18 March 2024

The End of an Exception? The Rise of Far-Right Populism in Portugal

Legislative elections were held in Portugal on 10 March 2024 and saw the insurgence of the far-right populist party Chega. Filipe Calvão, Associate Professor of Anthropology and Sociology at the Geneva Graduate Institute, delves into the matter.

The most recent elections in Portugal, eight years into a comfortable majority by the Socialist Party, tilted the country’s political landscape towards the right. With almost 20% of the votes, the new insurgent far-right populist party Chega (“Enough”) became the third largest political force in the country, trailing behind the two main parties (Socialist Party, center-left, and the coalition “Democratic Alliance”, center-right) by only 600,000 votes. It moved from one representative in 2019 to 48 in 2024, managing to elect a parliamentarian in practically every district and surpassing all other parties in a few key circumscriptions. With four representatives yet to be attributed and the main two political parties in a dead heat, the leader of the major center-right party and presumptive new Prime Minister has drawn a line in the sand by opposing any negotiations with Chega. And yet, the key to a stable government lies now with this far-right party, founded by a charismatic dissident from center-right PSD and inspired by similar populist movements across the world.

These results confirm the growing success of the radical populist playbook: staunch opposition to immigration, hostility to so-called “cultural Marxism” –  including feminist and LGBT rights –  and an anti-corruption discourse that resonates in a country that has seen its share of fraud and embezzlement scandals (despite Chega’s leader’s own misgiving’s with the law and rumors of illicit foreign funding). These elections were, after all, prompted by the resignation of then Prime Minister and leader of the Socialist Party António Costa, following a large-scale investigation by the Attorney General that directly implicated the prime minister and his office in a corruption scandal.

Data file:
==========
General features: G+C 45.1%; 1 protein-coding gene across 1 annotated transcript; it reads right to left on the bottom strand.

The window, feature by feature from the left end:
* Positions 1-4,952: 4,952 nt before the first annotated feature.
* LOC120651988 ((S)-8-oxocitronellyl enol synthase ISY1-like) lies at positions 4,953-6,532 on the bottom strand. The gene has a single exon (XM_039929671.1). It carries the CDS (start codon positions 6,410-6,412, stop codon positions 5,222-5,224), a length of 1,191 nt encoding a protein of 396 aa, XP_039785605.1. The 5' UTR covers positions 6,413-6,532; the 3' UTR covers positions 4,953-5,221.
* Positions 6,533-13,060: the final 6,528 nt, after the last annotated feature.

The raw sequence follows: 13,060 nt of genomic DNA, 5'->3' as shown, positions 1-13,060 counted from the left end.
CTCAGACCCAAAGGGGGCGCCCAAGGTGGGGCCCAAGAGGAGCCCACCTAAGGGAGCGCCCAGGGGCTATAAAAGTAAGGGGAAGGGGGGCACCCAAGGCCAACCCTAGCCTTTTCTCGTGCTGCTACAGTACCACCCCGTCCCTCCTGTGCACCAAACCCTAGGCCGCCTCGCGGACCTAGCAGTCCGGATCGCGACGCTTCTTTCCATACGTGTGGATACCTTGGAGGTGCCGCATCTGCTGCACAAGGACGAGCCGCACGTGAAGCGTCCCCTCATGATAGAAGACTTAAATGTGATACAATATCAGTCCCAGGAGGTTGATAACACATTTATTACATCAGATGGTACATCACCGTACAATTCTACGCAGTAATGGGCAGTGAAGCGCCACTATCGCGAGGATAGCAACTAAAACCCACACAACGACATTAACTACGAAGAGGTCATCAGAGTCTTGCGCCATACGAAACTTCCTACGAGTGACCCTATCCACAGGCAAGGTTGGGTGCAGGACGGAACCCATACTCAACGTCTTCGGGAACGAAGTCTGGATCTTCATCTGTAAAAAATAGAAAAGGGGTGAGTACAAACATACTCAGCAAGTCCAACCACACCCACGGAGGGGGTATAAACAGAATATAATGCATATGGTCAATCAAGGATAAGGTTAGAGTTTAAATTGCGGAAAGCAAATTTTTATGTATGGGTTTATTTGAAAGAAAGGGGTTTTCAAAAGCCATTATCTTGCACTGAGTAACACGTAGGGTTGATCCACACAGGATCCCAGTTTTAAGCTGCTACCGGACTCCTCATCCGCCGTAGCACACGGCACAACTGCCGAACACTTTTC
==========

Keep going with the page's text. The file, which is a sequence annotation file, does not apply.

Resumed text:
Portugal had been hailed as an exception in Europe, politically sheltered from the wave of right-wing populist wave rising across the continent. Yet, as the country celebrates the 50th anniversary of the Carnation Revolution, which put an end to four decades of the authoritarian Estado Novo regime, the question swirling in most people’s heads these days is: who are the million people who voted Chega?

Though not entirely unexpected, the rise of Chega holds important lessons for mainstream parties and the future of democracy in Europe. The first is the problem of an economy that does not work for all. Despite GDP growth and positive macro-economic indicators, the main parties have been unable to respond to the growing housing crisis, faltering health care system and other public services. Furthermore, the massive job precarity that has seen 15% of the total population migrate over the last twenty years, with a corresponding number of foreign migrants settling in the country (roughly 16% of the population). The dual effect of human desertification and poverty with long-standing conservative ideologies created the breeding grounds for Chega. 

While it may be too early to declare the end of bipartisanship, the second lesson deals with the failure of the two main center parties (the “centrão”, or big center) to capitalise on the growing popular discontentment of disaffected voters. Despite the lowest abstention rate in three decades, the main parties scored the lowest share of the vote in 50 years of democracy: the center-right coalition maintained its results from the previous elections, whereas the Socialist Party saw a significant number of voters moving to Chega. These results could also deal a fatal blow on the myth of tolerance and non-racism in the country as the areas with the larger number of foreign migrants –  Algarve and regions of Alentejo –  overlap with Chega’s highest results. However, these voters should not be seen as a new rendition of the “deplorables”, driven solely by racism and xenophobia. Despite a majority of male voters and the smallest number of college graduates of all parties, Chega also had the highest number of younger voters (18-24), by itself a disquieting post-electoral revelation.

Instead, these voters need to be taken seriously in any reflection on the future of democracy. Rather than the nostalgic celebration of the slogan that “Fascism never again”, the task ahead is to dismantle the myth of “populism”,  exposing in no uncertain terms the intimate ties of Chega with economic elites and other opaque interests. Only an alternative that can respond to and benefit all will allow democracy to resound across the continent: we have had enough of Chega.